My high school had an entire building dedicated to the music department. There were at least four piano rooms. After the album came out, I recall hearing the opening chords of The Low Spark Of High-Heeled Boys coming out of all the piano rooms.

Many A Mile To Freedom is the second-best song on the Low Spark album. It’s Traffic at its best or is that second best? I best move on.

Walking In The Wind is all about the groove and what a groove it is.

Higher Love was one of the biggest hits of 1986. What’s not to love about Steve Winwood belting it out with Chaka Khan? Two great voices for the price of one.

I don’t care about the Grammy awards, but Higher Love won for record of the year and best male vocalist. Well-deserved honors from a dubious source.

Oddly, it’s a song that doesn’t work that well in concert. I’m not sure why.

Back In The High Life Again is the title track of Winwood’s second most commercially successful album, Back In The High Life. I’m not sure why they dropped the word again. I’ll have a Miller High Life and contemplate that omission. It’s my new omission in life…

It’s a gorgeous song with backing vocals by James Taylor. Yet again, two great singers for the price of one.

Winwood did a beer commercial but it was for Michelob, not Miller High Life, and they used a song from his next album. Here’s some sudsy early lagniappe:

Roll With It is the title track of Winwood’s most commercially successful album. The beer ad probably had something to do with it.

The song is best described as blue-eyed Stax-Volt soul. The video is shot in glorious black and white.

Different Light is the opening track of Winwood’s 2003 album, About Time. It’s one of my favorites as it features Steve’s Hammond B-3 wizardry and Jose Nieto’s guitar stylings.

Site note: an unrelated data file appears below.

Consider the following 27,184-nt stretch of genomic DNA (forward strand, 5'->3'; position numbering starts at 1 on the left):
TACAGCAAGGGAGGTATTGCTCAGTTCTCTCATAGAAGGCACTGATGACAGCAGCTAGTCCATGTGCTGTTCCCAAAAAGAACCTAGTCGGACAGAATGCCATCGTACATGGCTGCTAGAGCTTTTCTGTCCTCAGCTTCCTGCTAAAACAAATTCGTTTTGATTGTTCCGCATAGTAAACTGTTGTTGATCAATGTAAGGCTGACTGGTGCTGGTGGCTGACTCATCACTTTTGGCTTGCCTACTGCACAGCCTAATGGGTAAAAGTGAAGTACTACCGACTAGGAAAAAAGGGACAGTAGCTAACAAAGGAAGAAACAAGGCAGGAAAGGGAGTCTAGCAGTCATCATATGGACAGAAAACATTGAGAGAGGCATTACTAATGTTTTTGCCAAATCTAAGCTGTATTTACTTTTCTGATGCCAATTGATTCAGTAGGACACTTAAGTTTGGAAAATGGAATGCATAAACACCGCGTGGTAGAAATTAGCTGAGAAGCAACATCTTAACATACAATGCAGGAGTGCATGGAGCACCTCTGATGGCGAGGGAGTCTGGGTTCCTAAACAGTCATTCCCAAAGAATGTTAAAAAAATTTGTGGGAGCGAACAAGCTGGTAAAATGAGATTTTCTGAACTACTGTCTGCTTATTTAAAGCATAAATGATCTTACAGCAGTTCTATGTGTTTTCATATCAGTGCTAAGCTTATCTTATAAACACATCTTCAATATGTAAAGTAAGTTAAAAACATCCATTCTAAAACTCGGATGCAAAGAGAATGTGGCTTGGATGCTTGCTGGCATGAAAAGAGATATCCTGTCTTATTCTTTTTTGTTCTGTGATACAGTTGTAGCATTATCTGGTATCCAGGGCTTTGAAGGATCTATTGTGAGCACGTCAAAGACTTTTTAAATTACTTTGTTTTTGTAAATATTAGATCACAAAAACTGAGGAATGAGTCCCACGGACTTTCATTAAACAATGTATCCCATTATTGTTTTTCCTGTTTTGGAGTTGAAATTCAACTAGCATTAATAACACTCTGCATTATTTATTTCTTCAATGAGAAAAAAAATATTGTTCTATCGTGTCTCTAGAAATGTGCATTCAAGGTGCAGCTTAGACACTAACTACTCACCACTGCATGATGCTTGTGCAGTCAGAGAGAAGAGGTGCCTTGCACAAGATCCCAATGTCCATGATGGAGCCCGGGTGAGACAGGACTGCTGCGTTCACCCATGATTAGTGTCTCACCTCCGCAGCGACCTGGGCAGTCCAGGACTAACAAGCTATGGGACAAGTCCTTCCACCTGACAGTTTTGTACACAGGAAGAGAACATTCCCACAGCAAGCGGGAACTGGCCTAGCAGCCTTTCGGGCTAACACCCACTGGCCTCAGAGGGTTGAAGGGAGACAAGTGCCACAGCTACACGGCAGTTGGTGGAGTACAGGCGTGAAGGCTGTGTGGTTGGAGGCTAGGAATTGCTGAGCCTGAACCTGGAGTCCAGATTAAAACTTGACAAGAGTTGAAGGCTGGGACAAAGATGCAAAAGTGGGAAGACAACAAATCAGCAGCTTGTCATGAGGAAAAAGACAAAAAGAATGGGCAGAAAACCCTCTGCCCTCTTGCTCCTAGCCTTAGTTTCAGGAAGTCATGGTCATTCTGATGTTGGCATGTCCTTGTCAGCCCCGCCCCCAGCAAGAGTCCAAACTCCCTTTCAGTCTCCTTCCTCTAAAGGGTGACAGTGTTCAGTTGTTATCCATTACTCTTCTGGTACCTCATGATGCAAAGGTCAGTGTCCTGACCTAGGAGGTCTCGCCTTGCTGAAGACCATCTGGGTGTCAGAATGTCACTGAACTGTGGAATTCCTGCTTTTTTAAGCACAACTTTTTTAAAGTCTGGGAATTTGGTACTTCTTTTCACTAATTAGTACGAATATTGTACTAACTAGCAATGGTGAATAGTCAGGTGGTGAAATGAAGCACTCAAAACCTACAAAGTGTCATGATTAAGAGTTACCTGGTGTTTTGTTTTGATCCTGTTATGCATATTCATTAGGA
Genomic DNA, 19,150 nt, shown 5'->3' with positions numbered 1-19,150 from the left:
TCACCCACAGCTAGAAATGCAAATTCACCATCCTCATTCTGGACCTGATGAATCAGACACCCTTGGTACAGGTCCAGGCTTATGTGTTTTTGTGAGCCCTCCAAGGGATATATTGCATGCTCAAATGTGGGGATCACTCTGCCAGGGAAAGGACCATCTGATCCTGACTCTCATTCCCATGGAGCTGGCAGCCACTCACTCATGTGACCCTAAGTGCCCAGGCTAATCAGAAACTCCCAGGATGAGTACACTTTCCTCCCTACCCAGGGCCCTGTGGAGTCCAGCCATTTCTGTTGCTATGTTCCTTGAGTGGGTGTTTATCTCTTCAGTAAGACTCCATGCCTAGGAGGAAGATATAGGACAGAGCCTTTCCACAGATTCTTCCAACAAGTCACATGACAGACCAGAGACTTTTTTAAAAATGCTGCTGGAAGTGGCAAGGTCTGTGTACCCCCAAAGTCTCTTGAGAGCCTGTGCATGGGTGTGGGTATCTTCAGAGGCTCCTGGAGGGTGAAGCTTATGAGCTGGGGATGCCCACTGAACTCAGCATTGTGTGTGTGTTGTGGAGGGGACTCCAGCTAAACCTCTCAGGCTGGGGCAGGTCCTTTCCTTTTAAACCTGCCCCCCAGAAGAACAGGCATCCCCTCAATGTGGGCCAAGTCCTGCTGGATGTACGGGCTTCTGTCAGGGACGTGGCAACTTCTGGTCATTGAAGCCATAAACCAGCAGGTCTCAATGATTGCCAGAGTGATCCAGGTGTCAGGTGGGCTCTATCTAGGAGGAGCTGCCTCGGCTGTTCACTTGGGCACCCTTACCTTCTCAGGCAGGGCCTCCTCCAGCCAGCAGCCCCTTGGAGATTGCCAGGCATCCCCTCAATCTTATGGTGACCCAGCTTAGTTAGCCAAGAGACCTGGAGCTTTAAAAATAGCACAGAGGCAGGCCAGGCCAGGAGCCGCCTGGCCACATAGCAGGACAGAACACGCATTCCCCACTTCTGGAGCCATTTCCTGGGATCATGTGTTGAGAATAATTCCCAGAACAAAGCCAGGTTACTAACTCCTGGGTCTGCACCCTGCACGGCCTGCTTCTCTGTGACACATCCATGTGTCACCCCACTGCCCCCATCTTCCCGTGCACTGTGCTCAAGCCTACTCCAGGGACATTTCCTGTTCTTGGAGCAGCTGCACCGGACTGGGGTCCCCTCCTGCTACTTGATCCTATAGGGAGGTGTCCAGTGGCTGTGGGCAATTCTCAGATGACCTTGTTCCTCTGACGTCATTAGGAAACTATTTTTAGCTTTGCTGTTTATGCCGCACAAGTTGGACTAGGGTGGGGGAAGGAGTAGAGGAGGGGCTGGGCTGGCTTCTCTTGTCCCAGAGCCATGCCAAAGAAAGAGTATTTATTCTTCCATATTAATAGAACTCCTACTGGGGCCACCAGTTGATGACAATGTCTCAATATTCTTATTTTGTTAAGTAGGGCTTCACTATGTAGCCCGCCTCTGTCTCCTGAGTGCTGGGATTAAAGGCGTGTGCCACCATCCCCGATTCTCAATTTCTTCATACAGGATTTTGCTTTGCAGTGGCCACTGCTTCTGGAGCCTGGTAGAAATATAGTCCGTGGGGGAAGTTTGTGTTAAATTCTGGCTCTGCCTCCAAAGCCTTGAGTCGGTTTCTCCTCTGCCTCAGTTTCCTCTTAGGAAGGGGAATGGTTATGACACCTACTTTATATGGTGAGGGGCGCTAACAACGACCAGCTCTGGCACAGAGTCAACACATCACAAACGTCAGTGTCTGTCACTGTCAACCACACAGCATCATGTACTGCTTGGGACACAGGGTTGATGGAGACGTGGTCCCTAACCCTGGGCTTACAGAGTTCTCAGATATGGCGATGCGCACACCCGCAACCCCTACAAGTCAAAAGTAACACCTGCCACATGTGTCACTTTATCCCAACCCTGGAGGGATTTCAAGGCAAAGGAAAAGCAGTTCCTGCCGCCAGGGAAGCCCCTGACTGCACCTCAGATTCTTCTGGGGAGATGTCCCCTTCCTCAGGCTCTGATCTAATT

This week’s lagniappe features Winwood covering a traditional folk song with Traffic followed 27 years later by a Sly Stone classic.

Finally, here’s Winwood’s fellow Sunday Dozen dude Warren Zevon with his poignant version of Back In The High Life Again:

The last word goes to Steve Winwood in his Traffic days; make that daze, he’s obviously no stranger to the herb.

7 thoughts on “The Sunday Dozen: Steve Winwood

  1. Glad is the favorite piece for me from all of my undergrad years. Played it to death, pretty much every day for a year.

    1. I did that with that whole album. I loved “Glad” for its funky piano. “Barleycorn” is just an amazing version of a very old song. I wonder if Winwood and Richard Thompson ever thought of collaborating on it, given Thompson’s time with Fairport Convention.

  2. Winwood is a beautiful soul, a man whose music has moved me since I first heard him. Thank you for sharing these gems. I have enjoyed watching how he has matured from Wunderkind to an elder gentleman of mature and mellow tastes. Brilliant

  3. I saw Traffic at the old, old Arie Crown in Chicago in 71. 4th row center. Fantastic show.
    As a note, Redbone opened.

  4. WIthout Chaka Khan, one would need half a dozen backup singers to make ‘Higher Love’ work in concert.

    And dmark is dating him/herself but then so can I seeing shows at the older Regal sponsored by WVON